Hope Strachan, minister of financial services, appeared to subtly acknowledge this last week when she spoke to Tribune Business, her words effectively laying the ground for a policy shift by whoever is elected as the next government.

Tribune Business also understands that the Bahamian financial services industry, and its various working groups, have already been asked for feedback on the potential impact of switching to the ‘multilateral’ CRS implementation approach.

“My take away from it was this,” Ms McCartney told Tribune Business. “The ball is in the Bahamas’ court to demonstrate it can effectively implement the CRS.

“We have to consider objectively the extent to which we can stand up to scrutiny. If policymakers determine, despite our best efforts, that we are not where we need to be, a policy position will have to be taken.

“The question is: Can we close sufficient agreements in the timeframe we have? Legitimate assessments have to be done by policymakers, and we have to do enough in the best interests of the sector to avoid blacklisting and ensure we live up to our commitments. There is continued agitation for us to consider signing the Multilateral Convention.”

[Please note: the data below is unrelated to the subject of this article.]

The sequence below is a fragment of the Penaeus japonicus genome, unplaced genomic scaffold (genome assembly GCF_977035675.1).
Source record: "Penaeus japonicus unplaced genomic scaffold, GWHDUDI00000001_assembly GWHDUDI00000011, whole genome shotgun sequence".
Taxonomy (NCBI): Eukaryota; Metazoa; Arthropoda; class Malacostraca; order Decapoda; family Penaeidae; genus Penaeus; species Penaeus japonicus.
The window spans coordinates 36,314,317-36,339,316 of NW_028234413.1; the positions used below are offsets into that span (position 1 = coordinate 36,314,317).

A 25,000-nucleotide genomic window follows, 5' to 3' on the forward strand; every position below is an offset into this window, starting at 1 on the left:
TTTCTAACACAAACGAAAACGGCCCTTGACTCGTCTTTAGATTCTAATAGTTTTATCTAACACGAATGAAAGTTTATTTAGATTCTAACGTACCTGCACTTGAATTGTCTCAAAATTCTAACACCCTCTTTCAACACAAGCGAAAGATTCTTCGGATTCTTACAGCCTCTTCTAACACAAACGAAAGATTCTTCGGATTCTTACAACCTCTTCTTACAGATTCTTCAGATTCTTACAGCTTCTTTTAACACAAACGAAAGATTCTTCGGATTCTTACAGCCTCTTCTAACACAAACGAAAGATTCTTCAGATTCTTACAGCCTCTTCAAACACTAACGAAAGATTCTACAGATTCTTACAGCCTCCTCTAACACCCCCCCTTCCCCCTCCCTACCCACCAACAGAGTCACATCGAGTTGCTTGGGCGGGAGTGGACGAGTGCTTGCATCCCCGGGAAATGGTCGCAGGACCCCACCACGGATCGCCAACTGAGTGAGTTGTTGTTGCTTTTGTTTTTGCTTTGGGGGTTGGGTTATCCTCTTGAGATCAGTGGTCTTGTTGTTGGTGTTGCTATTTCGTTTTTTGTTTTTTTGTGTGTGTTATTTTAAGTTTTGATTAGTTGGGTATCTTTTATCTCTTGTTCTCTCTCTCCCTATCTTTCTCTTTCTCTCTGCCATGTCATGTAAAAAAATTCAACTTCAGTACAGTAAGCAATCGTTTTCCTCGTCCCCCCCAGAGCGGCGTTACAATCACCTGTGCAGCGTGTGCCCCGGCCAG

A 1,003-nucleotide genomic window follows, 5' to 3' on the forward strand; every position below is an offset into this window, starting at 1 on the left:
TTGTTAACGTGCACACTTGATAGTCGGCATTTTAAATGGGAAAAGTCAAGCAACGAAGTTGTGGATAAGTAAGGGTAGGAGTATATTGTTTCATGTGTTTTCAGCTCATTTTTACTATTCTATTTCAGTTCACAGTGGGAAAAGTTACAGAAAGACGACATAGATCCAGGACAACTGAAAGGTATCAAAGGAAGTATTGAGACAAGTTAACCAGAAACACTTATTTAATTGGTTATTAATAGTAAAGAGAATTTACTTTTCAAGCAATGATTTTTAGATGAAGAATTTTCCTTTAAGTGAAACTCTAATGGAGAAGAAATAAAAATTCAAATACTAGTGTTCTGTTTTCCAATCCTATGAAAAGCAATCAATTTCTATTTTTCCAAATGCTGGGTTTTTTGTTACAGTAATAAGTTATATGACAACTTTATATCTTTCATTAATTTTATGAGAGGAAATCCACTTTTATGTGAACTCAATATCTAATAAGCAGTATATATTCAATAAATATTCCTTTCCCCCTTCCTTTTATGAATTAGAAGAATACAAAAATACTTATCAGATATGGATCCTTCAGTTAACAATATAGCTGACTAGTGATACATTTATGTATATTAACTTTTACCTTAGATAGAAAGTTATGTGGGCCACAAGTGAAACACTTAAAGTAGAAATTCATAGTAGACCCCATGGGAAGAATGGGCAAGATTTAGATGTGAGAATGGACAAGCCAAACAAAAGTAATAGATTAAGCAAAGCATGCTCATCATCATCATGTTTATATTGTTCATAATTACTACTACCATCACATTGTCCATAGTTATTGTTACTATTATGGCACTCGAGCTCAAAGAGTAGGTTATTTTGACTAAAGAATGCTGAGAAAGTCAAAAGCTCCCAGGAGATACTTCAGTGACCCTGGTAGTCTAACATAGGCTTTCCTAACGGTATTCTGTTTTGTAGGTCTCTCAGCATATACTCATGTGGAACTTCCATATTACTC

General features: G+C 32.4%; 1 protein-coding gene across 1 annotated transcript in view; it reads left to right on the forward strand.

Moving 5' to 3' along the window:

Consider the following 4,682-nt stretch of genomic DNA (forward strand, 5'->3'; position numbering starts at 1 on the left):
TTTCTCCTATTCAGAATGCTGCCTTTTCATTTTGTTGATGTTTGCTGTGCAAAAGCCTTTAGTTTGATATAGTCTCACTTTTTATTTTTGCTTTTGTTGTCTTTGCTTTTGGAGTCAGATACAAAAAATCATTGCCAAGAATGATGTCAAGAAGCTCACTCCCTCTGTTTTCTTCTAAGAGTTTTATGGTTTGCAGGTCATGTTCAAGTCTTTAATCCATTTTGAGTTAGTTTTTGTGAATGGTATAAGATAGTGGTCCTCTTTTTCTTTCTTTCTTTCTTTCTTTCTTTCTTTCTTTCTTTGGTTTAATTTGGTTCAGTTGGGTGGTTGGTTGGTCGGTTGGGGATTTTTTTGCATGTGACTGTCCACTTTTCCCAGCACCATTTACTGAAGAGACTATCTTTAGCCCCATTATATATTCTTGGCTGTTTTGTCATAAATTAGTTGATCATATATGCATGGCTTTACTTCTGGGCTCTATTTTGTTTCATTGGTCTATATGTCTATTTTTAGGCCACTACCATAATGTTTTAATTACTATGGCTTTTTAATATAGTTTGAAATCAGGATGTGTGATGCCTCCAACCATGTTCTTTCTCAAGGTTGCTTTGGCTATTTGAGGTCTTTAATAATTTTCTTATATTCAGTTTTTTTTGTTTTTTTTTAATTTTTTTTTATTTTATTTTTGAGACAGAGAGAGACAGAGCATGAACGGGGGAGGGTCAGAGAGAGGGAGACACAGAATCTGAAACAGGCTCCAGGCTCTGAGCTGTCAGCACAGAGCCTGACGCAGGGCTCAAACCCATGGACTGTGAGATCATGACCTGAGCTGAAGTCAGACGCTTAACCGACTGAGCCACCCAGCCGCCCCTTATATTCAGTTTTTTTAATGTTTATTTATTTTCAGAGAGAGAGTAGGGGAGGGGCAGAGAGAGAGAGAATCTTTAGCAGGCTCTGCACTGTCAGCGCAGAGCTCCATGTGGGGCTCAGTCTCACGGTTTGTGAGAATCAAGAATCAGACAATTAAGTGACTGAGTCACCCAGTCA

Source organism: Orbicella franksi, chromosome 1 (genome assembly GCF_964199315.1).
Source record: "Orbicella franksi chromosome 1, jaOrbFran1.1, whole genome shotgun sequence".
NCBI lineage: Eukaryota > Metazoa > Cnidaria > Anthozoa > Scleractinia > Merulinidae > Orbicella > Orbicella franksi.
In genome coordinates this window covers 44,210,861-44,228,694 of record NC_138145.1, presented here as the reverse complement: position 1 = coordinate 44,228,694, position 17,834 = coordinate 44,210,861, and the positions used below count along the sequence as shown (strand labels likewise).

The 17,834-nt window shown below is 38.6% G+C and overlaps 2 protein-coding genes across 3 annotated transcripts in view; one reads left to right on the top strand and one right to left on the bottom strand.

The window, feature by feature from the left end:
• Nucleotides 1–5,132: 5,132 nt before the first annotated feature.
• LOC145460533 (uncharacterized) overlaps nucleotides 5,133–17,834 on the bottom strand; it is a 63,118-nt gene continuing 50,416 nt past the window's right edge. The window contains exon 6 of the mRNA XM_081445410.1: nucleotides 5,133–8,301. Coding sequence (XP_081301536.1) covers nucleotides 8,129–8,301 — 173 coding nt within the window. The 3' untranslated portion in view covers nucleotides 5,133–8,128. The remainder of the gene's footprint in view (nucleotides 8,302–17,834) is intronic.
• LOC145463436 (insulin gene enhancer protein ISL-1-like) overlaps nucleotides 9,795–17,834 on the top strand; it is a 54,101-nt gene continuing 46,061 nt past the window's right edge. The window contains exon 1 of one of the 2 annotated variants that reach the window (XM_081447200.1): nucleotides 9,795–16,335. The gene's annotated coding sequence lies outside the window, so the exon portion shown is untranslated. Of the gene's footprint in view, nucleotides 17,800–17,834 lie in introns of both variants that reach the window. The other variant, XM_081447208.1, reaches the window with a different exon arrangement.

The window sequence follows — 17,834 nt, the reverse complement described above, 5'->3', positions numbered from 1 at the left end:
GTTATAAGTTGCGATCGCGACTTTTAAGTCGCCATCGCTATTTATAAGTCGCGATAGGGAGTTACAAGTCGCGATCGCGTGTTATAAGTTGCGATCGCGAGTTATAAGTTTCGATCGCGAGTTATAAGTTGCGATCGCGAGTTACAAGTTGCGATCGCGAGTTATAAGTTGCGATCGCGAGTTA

Ms McCartney said last week’s seminar had clarified issues surrounding the CRS’s implementation and provisions, and identified provisions of the Multilateral Convention where the Bahamas could seek to obtain “reservations”.

“Ultimately, whatever we do has to put us in a position to avoid adverse listings,” she told Tribune Business. “There are two things the industry is concerned with. We don’t want to be on any blacklist, and two, we are mindful clients are concerned with data protection and privacy.”

To allay the latter concern, Ms McCartney said the OECD was conducting assessments of all Global Forum members’ data protection regimes to ensure they are up to standard, and will publish a list of those countries that meet the requirements.

A ‘blacklisting’ along the lines of the 2000 listing by the Financial Action Task Force (FATF) would threaten the Bahamas’ reputation and integrity, causing a potential loss of business and impeding access to developed countries’ financial markets.

Article compliments IFC Review.